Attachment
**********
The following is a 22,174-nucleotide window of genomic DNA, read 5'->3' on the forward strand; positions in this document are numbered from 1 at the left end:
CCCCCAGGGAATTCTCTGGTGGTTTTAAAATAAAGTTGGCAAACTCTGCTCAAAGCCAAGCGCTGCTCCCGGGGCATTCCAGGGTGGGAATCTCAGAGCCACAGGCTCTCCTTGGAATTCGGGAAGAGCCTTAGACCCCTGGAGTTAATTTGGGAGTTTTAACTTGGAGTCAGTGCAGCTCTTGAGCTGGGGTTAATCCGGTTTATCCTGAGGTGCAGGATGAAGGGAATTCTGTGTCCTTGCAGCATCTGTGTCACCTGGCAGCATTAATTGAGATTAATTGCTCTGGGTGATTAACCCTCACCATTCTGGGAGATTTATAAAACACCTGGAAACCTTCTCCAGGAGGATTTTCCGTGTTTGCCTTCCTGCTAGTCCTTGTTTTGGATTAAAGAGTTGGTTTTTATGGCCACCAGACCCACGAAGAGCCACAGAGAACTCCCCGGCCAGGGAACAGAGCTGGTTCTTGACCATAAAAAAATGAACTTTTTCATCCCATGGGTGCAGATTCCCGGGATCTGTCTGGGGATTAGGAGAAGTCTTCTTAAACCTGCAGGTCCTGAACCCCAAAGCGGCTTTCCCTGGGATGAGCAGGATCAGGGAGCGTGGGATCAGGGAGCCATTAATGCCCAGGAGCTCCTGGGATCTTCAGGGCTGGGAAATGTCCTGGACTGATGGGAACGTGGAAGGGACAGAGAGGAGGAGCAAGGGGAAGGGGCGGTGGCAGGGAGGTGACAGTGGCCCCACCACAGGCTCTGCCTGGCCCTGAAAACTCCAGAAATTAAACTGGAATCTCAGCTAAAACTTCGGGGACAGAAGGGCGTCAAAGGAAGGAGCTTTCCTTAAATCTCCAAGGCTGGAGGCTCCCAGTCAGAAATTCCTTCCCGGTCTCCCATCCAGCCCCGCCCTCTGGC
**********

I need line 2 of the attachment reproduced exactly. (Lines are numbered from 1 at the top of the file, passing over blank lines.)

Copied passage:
CCCCCAGGGAATTCTCTGGTGGTTTTAAAATAAAGTTGGCAAACTCTGCTCAAAGCCAAGCGCTGCTCCCGGGGCATTCCAGGGTGGGAATCTCAGAGCCACAGGCTCTCCTTGGAATTCGGGAAGAGCCTTAGACCCCTGGAGTTAATTTGGGAGTTTTAACTTGGAGTCAGTGCAGCTCTTGAGCTGGGGTTAATCCGGTTTATCCTGAGGTGCAGGATGAAGGGAATTCTGTGTCCTTGCAGCATCTGTGTCACCTGGCAGCATTAATTGAGATTAATTGCTCTGGGTGATTAACCCTCACCATTCTGGGAGATTTATAAAACACCTGGAAACCTTCTCCAGGAGGATTTTCCGTGTTTGCCTTCCTGCTAGTCCTTGTTTTGGATTAAAGAGTTGGTTTTTATGGCCACCAGACCCACGAAGAGCCACAGAGAACTCCCCGGCCAGGGAACAGAGCTGGTTCTTGACCATAAAAAAATGAACTTTTTCATCCCATGGGTGCAGATTCCCGGGATCTGTCTGGGGATTAGGAGAAGTCTTCTTAAACCTGCAGGTCCTGAACCCCAAAGCGGCTTTCCCTGGGATGAGCAGGATCAGGGAGCGTGGGATCAGGGAGCCATTAATGCCCAGGAGCTCCTGGGATCTTCAGGGCTGGGAAATGTCCTGGACTGATGGGAACGTGGAAGGGACAGAGAGGAGGAGCAAGGGGAAGGGGCGGTGGCAGGGAGGTGACAGTGGCCCCACCACAGGCTCTGCCTGGCCCTGAAAACTCCAGAAATTAAACTGGAATCTCAGCTAAAACTTCGGGGACAGAAGGGCGTCAAAGGAAGGAGCTTTCCTTAAATCTCCAAGGCTGGAGGCTCCCAGTCAGAAATTCCTTCCCGGTCTCCCATCCAGCCCCGCCCTCTGGC